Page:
Musings on Madam Secretary 2.21
Connection lost. That show title sums up the entire episode in two words. It’s both a literal referencing to the phone connection lost at the end, and a figurative nod to the emotional connection lost (or misplaced) between Elizabeth and Henry. And thus continues our Season 2 role reversal train plowing down the tracks.
The episode started with therapy. Praise Scripted TV Drama Baby Jesus. It was as awkward and uncomfortable as you’d think it would be. You could feel the clumsy tension just as a third party watching through a TV screen. There was weird small talk and they spoke over each other. Elizabeth was trying to put him at ease, but it felt like she was over-encouraging him. He wasn’t too willing to open up. They were both on edge for different reasons. It was almost like she was taking her boyfriend home to meet her parents for the first time. They both told Dr. Sherman that their work is collaborative and they’re on the same side, fighting for the same goal… although I think they were trying to reassure and remind themselves of that more than anything.
I enjoyed the (blue filter) flashbacks because it gave us an effectively quick update into what life has been like since Henry dropped his soul-crushing Bomb O Truth on Elizabeth. They’ve gone from not being able to discuss their jobs to not discussing anything else. Irony. Barbara brings it. It’s almost like work is their safe way to talk without communicating. Honestly, discussion of anything else almost felt superficial, like they were just going through the motions because they felt they had to. Henry acknowledged that therapy helped Elizabeth following Iran and, I believe honestly, admitted he’s grateful for it. However, he’s coming at both situations from a different perspective. Because nothing happened TO him, he doesn’t believe he has the right to be affected the way she was following Iran. He’s just being Mr. Tough Guy, hoping to plow through life and that magically his feelings will disappear. However, he IS being affected and Elizabeth sees that. “You said you think about it every time you look at me. How are we supposed to get past that?” It’s a legitimate question, said with hurt. It’s ticking her off that he’d rather bottle up his emotions instead of open up and deal with something that is a significant issue in their marriage. They need to get a handle on what’s gnawing at their “empire of two” before it eats a giant hole that’s too large to repair. (Note: I do not see this happening. I’m just saying this is why therapy is needed… and Henry needs to be an active participant.) I love the way the scenes in Sherman’s office were shot: very slow zooms and pans were utilized over harsh cutaway shots, and almost every shot showed either both Elizabeth and Henry or one in relation to the other. A united, team front. Afterwards, you could see how relieved Elizabeth was to hear Henry say that perhaps therapy could be beneficial. She made an excuse for it at first and then melted when he agreed he enjoyed it. It’s like she’s walking on eggshells around the person who knows her best.. and that isn’t a way to live. I personally am not well read on therapy, but it seems like Henry could benefit from a few standalone sessions. Some of you know more about this than I do from personal or professional experiences. Maybe his personal sessions will come down the line? Also, nice to see Elizabeth has a Dr. Sherman therapy uniform: orange blouse and black blazer.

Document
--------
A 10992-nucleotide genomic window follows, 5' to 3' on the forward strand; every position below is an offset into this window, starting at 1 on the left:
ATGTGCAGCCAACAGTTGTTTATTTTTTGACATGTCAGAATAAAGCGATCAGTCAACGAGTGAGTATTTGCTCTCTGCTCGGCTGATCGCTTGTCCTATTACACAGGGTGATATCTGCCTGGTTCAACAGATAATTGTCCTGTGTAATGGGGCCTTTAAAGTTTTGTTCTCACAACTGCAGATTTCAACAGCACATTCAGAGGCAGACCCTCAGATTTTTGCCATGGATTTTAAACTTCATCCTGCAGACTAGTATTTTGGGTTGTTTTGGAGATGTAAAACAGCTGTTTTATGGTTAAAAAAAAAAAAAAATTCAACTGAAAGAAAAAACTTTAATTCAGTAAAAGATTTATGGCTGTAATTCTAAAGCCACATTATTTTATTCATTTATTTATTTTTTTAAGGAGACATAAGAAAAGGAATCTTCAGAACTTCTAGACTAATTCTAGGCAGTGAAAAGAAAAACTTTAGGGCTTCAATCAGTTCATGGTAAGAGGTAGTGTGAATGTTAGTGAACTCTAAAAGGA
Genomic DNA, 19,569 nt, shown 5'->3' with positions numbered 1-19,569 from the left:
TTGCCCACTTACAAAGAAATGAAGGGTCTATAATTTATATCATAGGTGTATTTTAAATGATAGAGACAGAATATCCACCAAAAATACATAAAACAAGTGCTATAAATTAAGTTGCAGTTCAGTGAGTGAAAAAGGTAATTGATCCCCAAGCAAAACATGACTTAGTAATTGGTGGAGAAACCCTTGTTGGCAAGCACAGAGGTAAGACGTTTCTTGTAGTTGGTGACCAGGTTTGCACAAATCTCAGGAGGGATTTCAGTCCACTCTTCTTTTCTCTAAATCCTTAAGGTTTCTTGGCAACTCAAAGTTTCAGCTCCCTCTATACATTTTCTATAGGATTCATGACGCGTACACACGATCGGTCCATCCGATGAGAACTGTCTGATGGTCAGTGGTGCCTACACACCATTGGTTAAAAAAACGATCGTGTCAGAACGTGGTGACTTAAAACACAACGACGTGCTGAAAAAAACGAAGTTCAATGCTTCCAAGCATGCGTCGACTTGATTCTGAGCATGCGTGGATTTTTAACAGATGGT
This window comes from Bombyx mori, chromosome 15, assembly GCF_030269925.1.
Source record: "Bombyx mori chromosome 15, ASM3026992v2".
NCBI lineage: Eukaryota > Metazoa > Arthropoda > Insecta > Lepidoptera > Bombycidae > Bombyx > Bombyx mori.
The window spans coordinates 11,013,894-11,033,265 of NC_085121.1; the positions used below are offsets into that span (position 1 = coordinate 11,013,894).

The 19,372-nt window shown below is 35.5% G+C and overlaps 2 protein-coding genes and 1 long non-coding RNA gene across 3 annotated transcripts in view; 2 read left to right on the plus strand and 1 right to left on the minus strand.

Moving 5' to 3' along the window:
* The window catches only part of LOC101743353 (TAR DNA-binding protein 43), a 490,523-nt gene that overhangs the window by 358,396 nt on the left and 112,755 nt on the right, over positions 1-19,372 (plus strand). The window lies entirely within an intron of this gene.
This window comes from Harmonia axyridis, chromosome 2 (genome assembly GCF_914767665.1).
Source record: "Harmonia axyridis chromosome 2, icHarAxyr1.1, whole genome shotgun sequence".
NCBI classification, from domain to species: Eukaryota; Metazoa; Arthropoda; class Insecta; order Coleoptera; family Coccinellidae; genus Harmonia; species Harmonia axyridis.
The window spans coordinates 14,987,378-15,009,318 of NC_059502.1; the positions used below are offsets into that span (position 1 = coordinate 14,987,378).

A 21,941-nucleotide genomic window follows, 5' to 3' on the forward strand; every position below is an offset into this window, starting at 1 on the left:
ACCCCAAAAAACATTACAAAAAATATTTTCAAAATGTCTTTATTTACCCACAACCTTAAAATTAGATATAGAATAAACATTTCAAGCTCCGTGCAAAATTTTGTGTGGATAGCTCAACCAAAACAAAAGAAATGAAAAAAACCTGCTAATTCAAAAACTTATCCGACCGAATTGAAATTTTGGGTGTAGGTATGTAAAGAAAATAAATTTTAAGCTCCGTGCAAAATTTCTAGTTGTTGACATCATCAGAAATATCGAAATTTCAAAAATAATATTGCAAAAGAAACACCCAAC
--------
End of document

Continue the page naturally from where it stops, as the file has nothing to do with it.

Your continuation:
Proof that Henry’s demons are eating him and affecting his marriage: he doesn’t show up to the gala. In fact, he lied to Elizabeth about why he couldn’t attend. Dressed in her gorgeous gown (more on that later), she was understandably heartbroken when he said he couldn’t go. It almost felt a bit like she was being stood up for prom. Of course Elizabeth was hurt and knew something else was wrong, but she remained hopeful he’d eventually make even a brief appearance, although deep down I think she knew that wouldn’t happen. Later when he returned home, she was still wide awake, thinking, hurting, wondering. Even though she needed him to be at the gala with her, she brushed off her pain (yet again) as the event being “just a thing” when it was actually something much more metaphorical and symbolic. It wasn’t just a work event. It was an opportunity for Henry to prioritize their marriage and for them to enjoy each other’s company again. Henry, being the Catholic and ethics professor, couldn’t keep a secret from his wife and blurted out the real reason he avoided the event: he couldn’t handle it. Yes, Henry lied to Elizabeth, but he also couldn’t keep up the charade once he faced her. If anything, that proves that Henry is still Henry. He’s just a bit damaged these days.
“I can’t accept what happened to Dmitri and what’s still happening to his sister.” “Which means you can’t accept me either.” Ouch. Elizabeth realizes the toll this is all taking on Henry and their marriage, but Henry still isn’t seeing the correlation. He’s blinded. “I’m scared, Henry.” She opened up and confessed one of her biggest fears. He acknowledged it, but brushed it off slightly by saying he wasn’t going anywhere. Elizabeth is desperate and terrified, and she’s not getting any reciprocity from the only other person who can give her the acknowledgement that she needs. It’s like our favorite couple, in the past so united that even a look conveyed an entire soul-baring conversation, are now two people on different plains.